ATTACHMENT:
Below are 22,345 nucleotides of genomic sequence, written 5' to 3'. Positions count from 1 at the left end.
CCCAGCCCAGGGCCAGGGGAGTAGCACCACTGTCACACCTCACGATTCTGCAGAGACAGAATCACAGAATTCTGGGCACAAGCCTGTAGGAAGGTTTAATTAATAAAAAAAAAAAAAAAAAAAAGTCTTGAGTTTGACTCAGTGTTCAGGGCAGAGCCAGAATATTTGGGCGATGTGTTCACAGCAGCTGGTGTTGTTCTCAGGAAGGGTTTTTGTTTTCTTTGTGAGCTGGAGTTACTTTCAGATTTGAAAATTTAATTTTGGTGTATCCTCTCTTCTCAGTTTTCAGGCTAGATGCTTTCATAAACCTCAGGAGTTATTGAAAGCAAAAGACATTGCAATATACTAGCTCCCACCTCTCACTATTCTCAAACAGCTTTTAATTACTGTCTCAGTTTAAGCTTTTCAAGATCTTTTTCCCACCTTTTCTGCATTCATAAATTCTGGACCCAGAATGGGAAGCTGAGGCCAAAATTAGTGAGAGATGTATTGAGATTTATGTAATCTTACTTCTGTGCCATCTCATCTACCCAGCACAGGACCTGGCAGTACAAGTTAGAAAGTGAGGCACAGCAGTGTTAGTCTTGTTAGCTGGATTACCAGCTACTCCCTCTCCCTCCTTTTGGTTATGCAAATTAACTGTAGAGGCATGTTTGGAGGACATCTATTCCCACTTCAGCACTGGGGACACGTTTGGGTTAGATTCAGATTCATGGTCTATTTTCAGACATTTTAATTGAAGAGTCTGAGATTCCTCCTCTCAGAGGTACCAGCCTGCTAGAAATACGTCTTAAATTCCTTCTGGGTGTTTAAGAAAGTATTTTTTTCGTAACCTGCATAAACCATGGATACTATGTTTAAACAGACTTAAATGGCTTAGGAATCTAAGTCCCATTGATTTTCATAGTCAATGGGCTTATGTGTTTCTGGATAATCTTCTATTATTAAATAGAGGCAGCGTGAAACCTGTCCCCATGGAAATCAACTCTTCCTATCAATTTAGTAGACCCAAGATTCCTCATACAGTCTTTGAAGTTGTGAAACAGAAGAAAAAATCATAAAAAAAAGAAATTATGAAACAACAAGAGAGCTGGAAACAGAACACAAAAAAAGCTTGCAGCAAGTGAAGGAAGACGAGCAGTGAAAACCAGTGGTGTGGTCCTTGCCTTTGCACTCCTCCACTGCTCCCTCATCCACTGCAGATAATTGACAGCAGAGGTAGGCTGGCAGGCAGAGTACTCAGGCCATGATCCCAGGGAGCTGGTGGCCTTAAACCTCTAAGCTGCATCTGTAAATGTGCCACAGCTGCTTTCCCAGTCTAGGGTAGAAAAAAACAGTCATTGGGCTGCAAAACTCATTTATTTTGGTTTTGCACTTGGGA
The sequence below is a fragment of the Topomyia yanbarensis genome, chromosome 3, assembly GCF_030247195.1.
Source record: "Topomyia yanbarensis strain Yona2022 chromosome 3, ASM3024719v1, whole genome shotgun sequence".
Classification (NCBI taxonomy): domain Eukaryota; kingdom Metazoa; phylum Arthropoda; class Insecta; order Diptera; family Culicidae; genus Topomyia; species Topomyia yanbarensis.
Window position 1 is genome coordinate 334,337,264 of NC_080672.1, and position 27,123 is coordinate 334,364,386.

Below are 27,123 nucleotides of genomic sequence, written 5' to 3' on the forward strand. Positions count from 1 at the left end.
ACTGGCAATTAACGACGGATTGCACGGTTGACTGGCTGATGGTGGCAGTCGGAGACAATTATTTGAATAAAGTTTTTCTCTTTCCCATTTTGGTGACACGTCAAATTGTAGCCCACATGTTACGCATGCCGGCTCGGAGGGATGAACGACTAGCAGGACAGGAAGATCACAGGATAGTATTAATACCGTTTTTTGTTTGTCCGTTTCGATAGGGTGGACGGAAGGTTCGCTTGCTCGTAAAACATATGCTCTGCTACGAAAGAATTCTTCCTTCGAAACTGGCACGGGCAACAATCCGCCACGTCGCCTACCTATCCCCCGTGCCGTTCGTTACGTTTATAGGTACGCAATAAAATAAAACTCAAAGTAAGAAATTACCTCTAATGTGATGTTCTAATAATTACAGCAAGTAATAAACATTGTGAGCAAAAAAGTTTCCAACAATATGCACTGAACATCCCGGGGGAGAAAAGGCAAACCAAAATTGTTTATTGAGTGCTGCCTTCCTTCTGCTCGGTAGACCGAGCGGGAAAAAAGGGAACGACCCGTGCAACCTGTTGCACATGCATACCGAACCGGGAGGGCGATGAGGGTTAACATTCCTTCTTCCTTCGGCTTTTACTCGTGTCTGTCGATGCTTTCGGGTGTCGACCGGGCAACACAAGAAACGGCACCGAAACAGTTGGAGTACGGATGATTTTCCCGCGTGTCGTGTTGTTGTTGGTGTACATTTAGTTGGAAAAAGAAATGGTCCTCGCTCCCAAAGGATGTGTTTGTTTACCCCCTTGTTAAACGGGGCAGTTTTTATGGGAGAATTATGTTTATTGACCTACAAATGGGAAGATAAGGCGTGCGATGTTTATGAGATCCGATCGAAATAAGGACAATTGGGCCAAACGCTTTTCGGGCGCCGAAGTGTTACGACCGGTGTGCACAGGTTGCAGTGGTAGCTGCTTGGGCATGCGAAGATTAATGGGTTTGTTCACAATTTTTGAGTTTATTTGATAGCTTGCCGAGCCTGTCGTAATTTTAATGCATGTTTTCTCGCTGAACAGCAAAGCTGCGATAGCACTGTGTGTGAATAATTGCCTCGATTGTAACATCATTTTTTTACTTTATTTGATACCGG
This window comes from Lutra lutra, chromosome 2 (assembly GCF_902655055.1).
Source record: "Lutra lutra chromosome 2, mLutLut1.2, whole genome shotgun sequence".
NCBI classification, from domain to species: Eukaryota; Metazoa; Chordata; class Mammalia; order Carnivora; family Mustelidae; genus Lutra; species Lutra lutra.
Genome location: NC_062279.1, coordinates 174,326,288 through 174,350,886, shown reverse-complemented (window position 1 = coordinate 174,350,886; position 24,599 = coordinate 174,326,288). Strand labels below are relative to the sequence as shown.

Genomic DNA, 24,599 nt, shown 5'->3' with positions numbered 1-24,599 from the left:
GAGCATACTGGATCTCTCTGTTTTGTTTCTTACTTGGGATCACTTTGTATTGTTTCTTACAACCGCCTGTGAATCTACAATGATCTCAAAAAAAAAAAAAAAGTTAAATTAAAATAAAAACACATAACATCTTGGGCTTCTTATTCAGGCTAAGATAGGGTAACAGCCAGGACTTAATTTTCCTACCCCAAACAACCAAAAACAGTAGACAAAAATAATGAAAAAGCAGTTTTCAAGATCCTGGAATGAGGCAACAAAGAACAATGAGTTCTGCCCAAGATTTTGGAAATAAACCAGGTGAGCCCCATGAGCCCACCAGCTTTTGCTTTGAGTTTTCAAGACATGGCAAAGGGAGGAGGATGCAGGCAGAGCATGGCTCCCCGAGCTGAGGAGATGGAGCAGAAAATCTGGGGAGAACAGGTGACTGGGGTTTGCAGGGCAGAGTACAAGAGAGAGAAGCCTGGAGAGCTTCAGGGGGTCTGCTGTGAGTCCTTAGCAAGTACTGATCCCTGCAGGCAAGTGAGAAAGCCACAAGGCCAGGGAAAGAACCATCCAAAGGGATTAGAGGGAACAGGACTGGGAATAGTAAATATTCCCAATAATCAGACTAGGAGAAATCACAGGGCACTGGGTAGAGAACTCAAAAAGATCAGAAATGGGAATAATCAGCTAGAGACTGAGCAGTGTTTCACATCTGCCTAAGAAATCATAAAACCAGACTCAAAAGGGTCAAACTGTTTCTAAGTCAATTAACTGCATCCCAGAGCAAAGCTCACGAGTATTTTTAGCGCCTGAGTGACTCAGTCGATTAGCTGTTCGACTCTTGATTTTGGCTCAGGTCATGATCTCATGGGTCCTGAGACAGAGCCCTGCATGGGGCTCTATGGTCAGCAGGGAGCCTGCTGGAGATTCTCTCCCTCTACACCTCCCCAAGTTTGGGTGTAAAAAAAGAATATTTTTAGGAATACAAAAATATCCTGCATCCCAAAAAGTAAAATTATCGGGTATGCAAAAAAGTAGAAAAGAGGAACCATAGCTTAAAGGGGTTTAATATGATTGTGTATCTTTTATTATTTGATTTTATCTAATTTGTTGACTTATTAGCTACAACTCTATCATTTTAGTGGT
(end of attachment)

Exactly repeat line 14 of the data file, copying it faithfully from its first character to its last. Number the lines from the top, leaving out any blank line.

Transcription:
GAGCATACTGGATCTCTCTGTTTTGTTTCTTACTTGGGATCACTTTGTATTGTTTCTTACAACCGCCTGTGAATCTACAATGATCTCAAAAAAAAAAAAAAAGTTAAATTAAAATAAAAACACATAACATCTTGGGCTTCTTATTCAGGCTAAGATAGGGTAACAGCCAGGACTTAATTTTCCTACCCCAAACAACCAAAAACAGTAGACAAAAATAATGAAAAAGCAGTTTTCAAGATCCTGGAATGAGGCAACAAAGAACAATGAGTTCTGCCCAAGATTTTGGAAATAAACCAGGTGAGCCCCATGAGCCCACCAGCTTTTGCTTTGAGTTTTCAAGACATGGCAAAGGGAGGAGGATGCAGGCAGAGCATGGCTCCCCGAGCTGAGGAGATGGAGCAGAAAATCTGGGGAGAACAGGTGACTGGGGTTTGCAGGGCAGAGTACAAGAGAGAGAAGCCTGGAGAGCTTCAGGGGGTCTGCTGTGAGTCCTTAGCAAGTACTGATCCCTGCAGGCAAGTGAGAAAGCCACAAGGCCAGGGAAAGAACCATCCAAAGGGATTAGAGGGAACAGGACTGGGAATAGTAAATATTCCCAATAATCAGACTAGGAGAAATCACAGGGCACTGGGTAGAGAACTCAAAAAGATCAGAAATGGGAATAATCAGCTAGAGACTGAGCAGTGTTTCACATCTGCCTAAGAAATCATAAAACCAGACTCAAAAGGGTCAAACTGTTTCTAAGTCAATTAACTGCATCCCAGAGCAAAGCTCACGAGTATTTTTAGCGCCTGAGTGACTCAGTCGATTAGCTGTTCGACTCTTGATTTTGGCTCAGGTCATGATCTCATGGGTCCTGAGACAGAGCCCTGCATGGGGCTCTATGGTCAGCAGGGAGCCTGCTGGAGATTCTCTCCCTCTACACCTCCCCAAGTTTGGGTGTAAAAAAAGAATATTTTTAGGAATACAAAAATATCCTGCATCCCAAAAAGTAAAATTATCGGGTATGCAAAAAAGTAGAAAAGAGGAACCATAGCTTAAAGGGGTTTAATATGATTGTGTATCTTTTATTATTTGATTTTATCTAATTTGTTGACTTATTAGCTACAACTCTATCATTTTAGTGGT